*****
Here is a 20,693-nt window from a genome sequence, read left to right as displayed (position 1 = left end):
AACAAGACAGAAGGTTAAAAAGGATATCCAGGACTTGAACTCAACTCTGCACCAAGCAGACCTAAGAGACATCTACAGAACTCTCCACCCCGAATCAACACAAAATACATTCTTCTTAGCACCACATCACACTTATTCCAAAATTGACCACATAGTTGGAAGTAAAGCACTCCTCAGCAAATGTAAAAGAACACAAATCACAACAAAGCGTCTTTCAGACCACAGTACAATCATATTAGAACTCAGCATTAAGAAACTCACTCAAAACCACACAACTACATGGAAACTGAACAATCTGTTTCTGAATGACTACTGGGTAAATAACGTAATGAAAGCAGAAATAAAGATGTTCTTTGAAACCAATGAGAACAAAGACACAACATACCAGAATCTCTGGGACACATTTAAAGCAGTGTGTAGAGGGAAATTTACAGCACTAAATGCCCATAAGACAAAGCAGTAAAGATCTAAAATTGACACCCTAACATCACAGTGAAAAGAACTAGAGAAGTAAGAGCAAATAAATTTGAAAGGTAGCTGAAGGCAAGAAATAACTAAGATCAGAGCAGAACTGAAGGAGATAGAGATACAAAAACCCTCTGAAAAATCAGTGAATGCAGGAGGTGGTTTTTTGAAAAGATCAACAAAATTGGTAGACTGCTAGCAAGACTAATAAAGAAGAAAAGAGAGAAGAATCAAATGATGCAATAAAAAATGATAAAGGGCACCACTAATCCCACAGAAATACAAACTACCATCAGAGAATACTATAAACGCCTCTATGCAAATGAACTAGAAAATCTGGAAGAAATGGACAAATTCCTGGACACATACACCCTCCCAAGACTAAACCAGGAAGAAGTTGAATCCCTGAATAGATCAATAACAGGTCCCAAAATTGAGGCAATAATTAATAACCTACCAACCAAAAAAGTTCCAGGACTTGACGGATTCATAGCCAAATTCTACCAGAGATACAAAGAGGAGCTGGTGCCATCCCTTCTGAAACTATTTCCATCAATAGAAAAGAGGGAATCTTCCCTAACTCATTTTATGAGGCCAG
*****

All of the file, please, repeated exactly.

Here is a 20,693-nt window from a genome sequence, read left to right as displayed (position 1 = left end):
AACAAGACAGAAGGTTAAAAAGGATATCCAGGACTTGAACTCAACTCTGCACCAAGCAGACCTAAGAGACATCTACAGAACTCTCCACCCCGAATCAACACAAAATACATTCTTCTTAGCACCACATCACACTTATTCCAAAATTGACCACATAGTTGGAAGTAAAGCACTCCTCAGCAAATGTAAAAGAACACAAATCACAACAAAGCGTCTTTCAGACCACAGTACAATCATATTAGAACTCAGCATTAAGAAACTCACTCAAAACCACACAACTACATGGAAACTGAACAATCTGTTTCTGAATGACTACTGGGTAAATAACGTAATGAAAGCAGAAATAAAGATGTTCTTTGAAACCAATGAGAACAAAGACACAACATACCAGAATCTCTGGGACACATTTAAAGCAGTGTGTAGAGGGAAATTTACAGCACTAAATGCCCATAAGACAAAGCAGTAAAGATCTAAAATTGACACCCTAACATCACAGTGAAAAGAACTAGAGAAGTAAGAGCAAATAAATTTGAAAGGTAGCTGAAGGCAAGAAATAACTAAGATCAGAGCAGAACTGAAGGAGATAGAGATACAAAAACCCTCTGAAAAATCAGTGAATGCAGGAGGTGGTTTTTTGAAAAGATCAACAAAATTGGTAGACTGCTAGCAAGACTAATAAAGAAGAAAAGAGAGAAGAATCAAATGATGCAATAAAAAATGATAAAGGGCACCACTAATCCCACAGAAATACAAACTACCATCAGAGAATACTATAAACGCCTCTATGCAAATGAACTAGAAAATCTGGAAGAAATGGACAAATTCCTGGACACATACACCCTCCCAAGACTAAACCAGGAAGAAGTTGAATCCCTGAATAGATCAATAACAGGTCCCAAAATTGAGGCAATAATTAATAACCTACCAACCAAAAAAGTTCCAGGACTTGACGGATTCATAGCCAAATTCTACCAGAGATACAAAGAGGAGCTGGTGCCATCCCTTCTGAAACTATTTCCATCAATAGAAAAGAGGGAATCTTCCCTAACTCATTTTATGAGGCCAG